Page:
Minyan Mailbag: Bizarro World
Note: Our goal in Minyanville is to remove intimidation from the financial markets and encourage an interactive dialogue among the Minyanship. We share this next column with that very intent.
Record Foreclosures...Record New Home Sales...is this Bizarro Jerry?
Large well financed tract homebuilders with their own mortgage companies have moved into several areas in our region over the past 10 years.
They can and have purchased bare farm ground on the cheap ($3-5,000 per acre), converted it and developed it into a vinyl sided, subdivision/city popping out of a corn field complete with playgrounds, pool, clubhouse, ponds, walking paths, etc.
Using abundant and relatively cheap Hispanic sub-contractors/labor. They can build a home within 30-60 days.
Once specs homes are built they advertise NO DOWN PAYMENT, 3.125% Rate, 3/1 ARM. etc.
They take a buyer who has no savings and has been employed less than a year and put him into a home that costs $134,500. They put him in this home with a multitude of 100% mortgage products including 80/20's, 100% Conventionals, and my favorite 97% FHA's with a downpayment gift of 3% from a non-profit organization. They use FHA because the DTI ratios are more flexible, bankruptcies only have to be discharged 2 years, and credit scores only have to be 600-620 depending on the situation. However, FHA does not allow 100% financing, but they do allow a gift from a non-profit organizaiton. The builder can pay closing costs up to 6% (which is used by the builder to pay down the already low 3/1ARM to a lower level), but the builder cannot give the buyer the 3% downpayment that FHA requires that would be fraudulent. SO what does the builder do? They make a donation to a non-profit organization in the amount of 3% plus $250-$500 handling cost. The non-profit than gifts the 3% to the buyer for the downpayment out of their already established pool of funds and keeps the handling cost. Believe it or not this is completely legal according to HUD.
The builder's mortgage company qualifies this buyer on a 3/1 ARM telling them that the rate will rise and fall with the interest rate environment and overall economy. They don't tell them that the adjusted rate is figured by adding a margin to an indexed rate which automatically means the payment will adjust at the very least the maximum capped amount for the first three adjustment periods. At the end of the 3 year fixed rate period a new payment is figured at the new rate. The borrower cannot afford the new higher payment and the property ends up in foreclosure. The builder is in and out of the subdivision before the first wave of foreclosures hit as this would dramatically cut profit due to the 20-45% cut in overall values caused by the high number of foreclosures in the subdivision. I know this because I have recently purchased a home at $90,000 when the original price 3 years ago was $134,000 in one of these subdivisions.
The large well financed tract builder moves on to construct a new subdivision.
If the market is so strong then please tell me why the values in these sudivisions drop by 20-45% while the builder moves on to a new subdivision and starts the same process/game all over again selling homes for $135,000-136,000. My best guess is that the existing homeowners (suckers) are not as sophisticated as the builder. In other words the homeowner cannot offer a 6% closing cost concession, 3% gift for downpayment, and pay a 5-7% commission to the real estate agent on top of a loss of value of 20-45%.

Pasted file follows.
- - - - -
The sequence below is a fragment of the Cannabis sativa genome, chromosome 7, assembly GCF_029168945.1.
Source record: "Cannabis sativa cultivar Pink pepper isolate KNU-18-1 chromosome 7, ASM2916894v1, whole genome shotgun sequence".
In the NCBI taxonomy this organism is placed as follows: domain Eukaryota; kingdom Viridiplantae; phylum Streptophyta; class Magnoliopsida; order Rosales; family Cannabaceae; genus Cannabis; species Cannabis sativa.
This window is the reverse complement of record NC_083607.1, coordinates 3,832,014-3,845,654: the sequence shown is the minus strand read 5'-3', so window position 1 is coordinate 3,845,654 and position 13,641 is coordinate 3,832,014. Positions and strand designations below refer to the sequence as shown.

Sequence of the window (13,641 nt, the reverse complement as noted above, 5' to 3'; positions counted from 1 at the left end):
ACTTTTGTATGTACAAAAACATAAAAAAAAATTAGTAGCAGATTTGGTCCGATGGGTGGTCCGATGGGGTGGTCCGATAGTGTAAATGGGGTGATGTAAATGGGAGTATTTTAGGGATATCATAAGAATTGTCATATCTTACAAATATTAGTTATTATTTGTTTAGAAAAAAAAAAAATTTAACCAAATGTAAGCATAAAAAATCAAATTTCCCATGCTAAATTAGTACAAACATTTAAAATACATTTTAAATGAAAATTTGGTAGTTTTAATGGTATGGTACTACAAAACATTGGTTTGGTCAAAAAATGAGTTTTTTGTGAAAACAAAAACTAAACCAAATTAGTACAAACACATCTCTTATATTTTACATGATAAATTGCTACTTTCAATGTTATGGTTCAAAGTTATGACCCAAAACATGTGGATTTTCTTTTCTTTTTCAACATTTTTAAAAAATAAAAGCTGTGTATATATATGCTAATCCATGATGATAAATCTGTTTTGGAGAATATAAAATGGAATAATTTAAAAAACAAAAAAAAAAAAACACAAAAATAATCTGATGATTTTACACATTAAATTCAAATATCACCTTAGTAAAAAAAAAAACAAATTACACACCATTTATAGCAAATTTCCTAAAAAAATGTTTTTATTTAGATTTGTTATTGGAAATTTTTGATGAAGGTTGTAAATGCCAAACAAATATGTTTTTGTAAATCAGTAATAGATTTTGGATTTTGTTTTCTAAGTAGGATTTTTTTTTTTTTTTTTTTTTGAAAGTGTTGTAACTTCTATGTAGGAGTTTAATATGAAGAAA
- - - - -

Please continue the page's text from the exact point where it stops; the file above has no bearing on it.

Near as I can tell our Federal Government, from the FMOC to HUD, is nurturing this type of situation where these supposedly new breed, consolidating, Wall Street homebuilders are enriching themselves at the expense of U.S. taxpayers and the poor souls they prey on, and I forgot to mention the sub-par or below average workmanship and materials these homebuilders offer.
In my opinion this is how we get record new home sales while we have record foreclosures. Is this the Bizarro world or what?
How good a juggler is/was Greenspan? I never thought he'd be able to keep all the balls in the air this long. Maybe his arms are starting to tire. Maybe he senses something coming. Maybe that is why he is no longer interested in the job. Maybe this is why he is just now starting to get real vocal about Fannie Mae (FNM) and Freddie Mac (FRE). Maybe he is setting the stage for, "It wasn't my fault."...."It was those damn GSE's."
The house of cards is starting to wobble.
We have noticed that those defending ARMs are those that sell them. You point out the real risk of ARMs (a financial product like any other; just like a gun, it is how one uses them that is the danger): the proliferation of loose credit by inexperienced lenders bringing leverage to those that will ultimately not be able to manage it.
We don't dispute that 5/1 ARMs make loans cheaper and "match" cash flows for homewoners that have a short time horizon (although this fact is what creates pandoras box). We do understand, however, that they cause people to borrow a principal amount (the full purchase price of a house since there is a very low or no down-payment) that will ultimately not be supported by collateral value (the price that they will be able to sell the house at in five years).
Mr. Greenspan is not juggling anything, nor is he particularly talented in such. Mr. Greenspan has a very powerful tool: he is able to print money. He is the chief of the fire department and he has the biggest hose. He can douse the burning building and it seems there are no flames left, but tons of water is not the solution, although to the bystanders they don't know that. Water won't put out the electrical fire that is about to explode within.
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